A Port Coquitlam dream home may just be a three-bedroom rancher for less than $1 million.
But those sorts of properties are becoming scarcer in the city as Metro Vancouver's affordability crisis spreads to the suburbs.
For the city's mayor, affordability is an increasing concern after a housing study showed fewer people can afford to live in the city.
On social media, Brad West took aim at what could be a generational divide between those who can afford to purchase a home with a yard and those who can't.
Expressing what he called "a rant," West criticized comments of a 70-year-old who reportedly told a university-sponsored Zoom meeting on housing that younger people don't want to have children or live in home with a yard.
West expressed outrage at the idea.
"Yes, there are people who will make the choice that speaker describes, but many, if not most of my friends and acquaintances in their late twenties and thirties do want kids & enough space for them to live…THEY JUST CAN’T AFFORD IT!," West wrote in his post.
He said some are working two jobs to get by.
"But in the face of stagnating wages, they’re told to take on mountains of “cheap” debt and be happy to rent 500 sqft for half their pay cheque," he wrote.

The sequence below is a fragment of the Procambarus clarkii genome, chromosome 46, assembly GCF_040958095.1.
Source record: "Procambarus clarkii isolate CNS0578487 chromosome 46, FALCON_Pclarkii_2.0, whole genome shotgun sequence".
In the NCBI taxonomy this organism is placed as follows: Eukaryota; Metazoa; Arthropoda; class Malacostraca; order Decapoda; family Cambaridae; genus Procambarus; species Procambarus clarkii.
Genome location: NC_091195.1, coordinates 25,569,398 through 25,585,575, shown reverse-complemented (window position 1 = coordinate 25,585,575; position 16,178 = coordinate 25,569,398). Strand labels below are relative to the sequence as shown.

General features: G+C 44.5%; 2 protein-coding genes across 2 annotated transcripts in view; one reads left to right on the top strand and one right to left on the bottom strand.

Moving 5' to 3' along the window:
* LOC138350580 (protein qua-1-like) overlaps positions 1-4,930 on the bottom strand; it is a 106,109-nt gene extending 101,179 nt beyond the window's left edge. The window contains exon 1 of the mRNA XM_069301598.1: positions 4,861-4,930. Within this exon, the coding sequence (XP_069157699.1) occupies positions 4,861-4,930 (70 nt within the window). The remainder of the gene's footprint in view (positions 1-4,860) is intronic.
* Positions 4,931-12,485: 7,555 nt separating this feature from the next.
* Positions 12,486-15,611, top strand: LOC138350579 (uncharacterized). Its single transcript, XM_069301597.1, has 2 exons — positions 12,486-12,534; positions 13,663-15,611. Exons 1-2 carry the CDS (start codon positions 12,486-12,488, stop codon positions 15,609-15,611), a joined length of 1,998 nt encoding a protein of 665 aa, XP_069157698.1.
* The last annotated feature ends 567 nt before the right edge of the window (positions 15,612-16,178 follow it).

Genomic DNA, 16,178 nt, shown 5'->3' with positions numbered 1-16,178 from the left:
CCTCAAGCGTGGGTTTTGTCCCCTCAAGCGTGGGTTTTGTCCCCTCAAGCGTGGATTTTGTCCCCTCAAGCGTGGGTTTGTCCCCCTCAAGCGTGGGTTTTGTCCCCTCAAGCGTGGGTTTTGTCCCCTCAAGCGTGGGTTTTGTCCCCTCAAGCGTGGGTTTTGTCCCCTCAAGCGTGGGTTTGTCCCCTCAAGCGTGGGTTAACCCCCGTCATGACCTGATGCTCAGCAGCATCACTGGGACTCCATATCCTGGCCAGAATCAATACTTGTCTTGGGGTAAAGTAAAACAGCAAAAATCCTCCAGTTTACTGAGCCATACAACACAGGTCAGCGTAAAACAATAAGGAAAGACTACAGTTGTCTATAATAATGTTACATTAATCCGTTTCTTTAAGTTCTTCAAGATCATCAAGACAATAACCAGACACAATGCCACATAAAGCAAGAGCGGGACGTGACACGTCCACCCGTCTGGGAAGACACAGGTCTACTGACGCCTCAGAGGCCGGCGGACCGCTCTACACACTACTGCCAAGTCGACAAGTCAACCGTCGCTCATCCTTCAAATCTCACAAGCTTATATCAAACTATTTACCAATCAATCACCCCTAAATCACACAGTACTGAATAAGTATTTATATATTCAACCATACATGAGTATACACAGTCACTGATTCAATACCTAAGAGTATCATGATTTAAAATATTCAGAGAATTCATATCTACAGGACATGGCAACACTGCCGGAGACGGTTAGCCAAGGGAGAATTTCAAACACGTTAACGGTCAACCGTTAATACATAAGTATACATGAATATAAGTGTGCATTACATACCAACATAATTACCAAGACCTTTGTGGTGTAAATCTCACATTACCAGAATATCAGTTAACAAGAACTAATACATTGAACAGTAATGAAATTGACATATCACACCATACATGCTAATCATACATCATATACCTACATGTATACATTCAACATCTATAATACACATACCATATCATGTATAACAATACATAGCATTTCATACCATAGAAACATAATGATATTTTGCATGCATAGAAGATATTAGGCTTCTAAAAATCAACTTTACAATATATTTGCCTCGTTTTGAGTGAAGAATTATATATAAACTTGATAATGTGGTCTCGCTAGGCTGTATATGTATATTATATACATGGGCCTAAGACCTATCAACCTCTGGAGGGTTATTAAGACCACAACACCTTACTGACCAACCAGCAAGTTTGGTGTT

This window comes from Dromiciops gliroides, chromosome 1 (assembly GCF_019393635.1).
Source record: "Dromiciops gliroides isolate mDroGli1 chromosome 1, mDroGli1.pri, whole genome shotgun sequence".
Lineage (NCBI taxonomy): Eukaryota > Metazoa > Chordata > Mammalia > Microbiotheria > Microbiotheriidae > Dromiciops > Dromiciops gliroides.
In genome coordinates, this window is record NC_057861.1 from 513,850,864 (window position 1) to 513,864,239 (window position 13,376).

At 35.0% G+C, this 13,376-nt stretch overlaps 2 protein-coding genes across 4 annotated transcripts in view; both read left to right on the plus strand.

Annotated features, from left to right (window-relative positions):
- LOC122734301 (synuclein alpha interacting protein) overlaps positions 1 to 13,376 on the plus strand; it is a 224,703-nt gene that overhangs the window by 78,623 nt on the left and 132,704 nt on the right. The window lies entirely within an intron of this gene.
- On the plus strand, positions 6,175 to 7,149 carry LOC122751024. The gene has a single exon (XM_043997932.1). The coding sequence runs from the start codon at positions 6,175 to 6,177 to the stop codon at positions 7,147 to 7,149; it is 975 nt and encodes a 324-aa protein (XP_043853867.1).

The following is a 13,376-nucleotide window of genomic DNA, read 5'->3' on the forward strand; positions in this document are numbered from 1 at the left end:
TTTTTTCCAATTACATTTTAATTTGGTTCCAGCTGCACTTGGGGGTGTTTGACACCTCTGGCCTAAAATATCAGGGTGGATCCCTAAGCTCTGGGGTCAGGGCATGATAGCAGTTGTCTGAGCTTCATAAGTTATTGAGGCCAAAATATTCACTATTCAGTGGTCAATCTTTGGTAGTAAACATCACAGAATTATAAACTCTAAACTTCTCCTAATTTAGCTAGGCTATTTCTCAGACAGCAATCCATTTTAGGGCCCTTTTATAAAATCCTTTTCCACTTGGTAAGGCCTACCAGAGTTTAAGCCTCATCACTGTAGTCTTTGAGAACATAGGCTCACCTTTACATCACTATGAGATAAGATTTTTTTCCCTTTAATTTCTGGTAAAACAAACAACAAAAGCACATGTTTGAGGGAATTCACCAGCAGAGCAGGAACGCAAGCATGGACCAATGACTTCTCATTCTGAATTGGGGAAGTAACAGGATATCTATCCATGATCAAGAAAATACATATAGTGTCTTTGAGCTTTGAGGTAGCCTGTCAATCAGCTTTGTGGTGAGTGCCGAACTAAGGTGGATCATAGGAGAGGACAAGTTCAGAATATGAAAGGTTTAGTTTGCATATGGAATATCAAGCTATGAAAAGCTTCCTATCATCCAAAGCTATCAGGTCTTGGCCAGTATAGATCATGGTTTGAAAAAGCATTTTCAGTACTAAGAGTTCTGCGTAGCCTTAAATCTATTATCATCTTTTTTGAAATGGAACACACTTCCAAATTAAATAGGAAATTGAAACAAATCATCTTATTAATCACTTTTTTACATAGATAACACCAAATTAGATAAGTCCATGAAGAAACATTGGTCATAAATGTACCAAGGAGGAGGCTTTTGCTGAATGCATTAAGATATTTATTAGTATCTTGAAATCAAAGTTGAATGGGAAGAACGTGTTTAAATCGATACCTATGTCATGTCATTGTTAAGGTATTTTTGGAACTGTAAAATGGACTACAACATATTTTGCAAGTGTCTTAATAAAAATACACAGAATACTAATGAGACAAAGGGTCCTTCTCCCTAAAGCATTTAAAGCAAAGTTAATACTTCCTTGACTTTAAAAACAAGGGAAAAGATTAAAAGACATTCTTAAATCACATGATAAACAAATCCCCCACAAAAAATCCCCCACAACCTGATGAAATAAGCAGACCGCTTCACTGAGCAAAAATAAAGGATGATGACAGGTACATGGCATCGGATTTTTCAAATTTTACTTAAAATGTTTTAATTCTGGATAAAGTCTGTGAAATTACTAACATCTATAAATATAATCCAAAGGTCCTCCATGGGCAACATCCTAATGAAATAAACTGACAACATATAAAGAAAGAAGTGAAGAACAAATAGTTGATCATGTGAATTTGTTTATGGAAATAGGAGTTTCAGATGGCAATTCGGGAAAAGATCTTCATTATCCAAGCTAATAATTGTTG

"The disconnect is real & getting worse - it’s never been important to be grounded in the reality of people’s lives."
West invited the speaker to "spend some time with me in Port Coquitlam & discover how wrong he is," noting that many assume the younger generation doesn't want the kind of homes their parents had.
His comments come as the city is reviewing a housing study that recommended the city build 5,550 homes in the next 10 years, or 550 homes a year compared to 300 now.
Figures provided for the PoCo study by Urban Matters, show a stunning loss of affordability in recent years.
Based on median household income, overall affordability has dropped from 46 per cent of homes being affordable in 2013 compared to just 18 per cent today.
In 2016, Port Coquitlam’s overall household median income was $84,096. Owner median household incomes ($95,752) are almost twice that of renter median household incomes ($49,432), according to the Urban Matters study.
Sky-rocketing rents are another problem.
Median rents were relatively stable from 2011 to 2015, before starting to rise in 2016
Between 2011 and 2020, the overall median rent for purpose built rental units in Port Coquitlam increased by 70 per cent — from $825 to $1,400
As for that elusive single-family home with a yard? They do exist in Port Coquitlam, according a recent PoCo home for sale listing.
An 1,100 square foot home in the Lincoln Park neighbourhood is for sale at $998,000, and includes a huge back yard.
Still at that price, the three-bedroom "starter" home would be out of reach for most.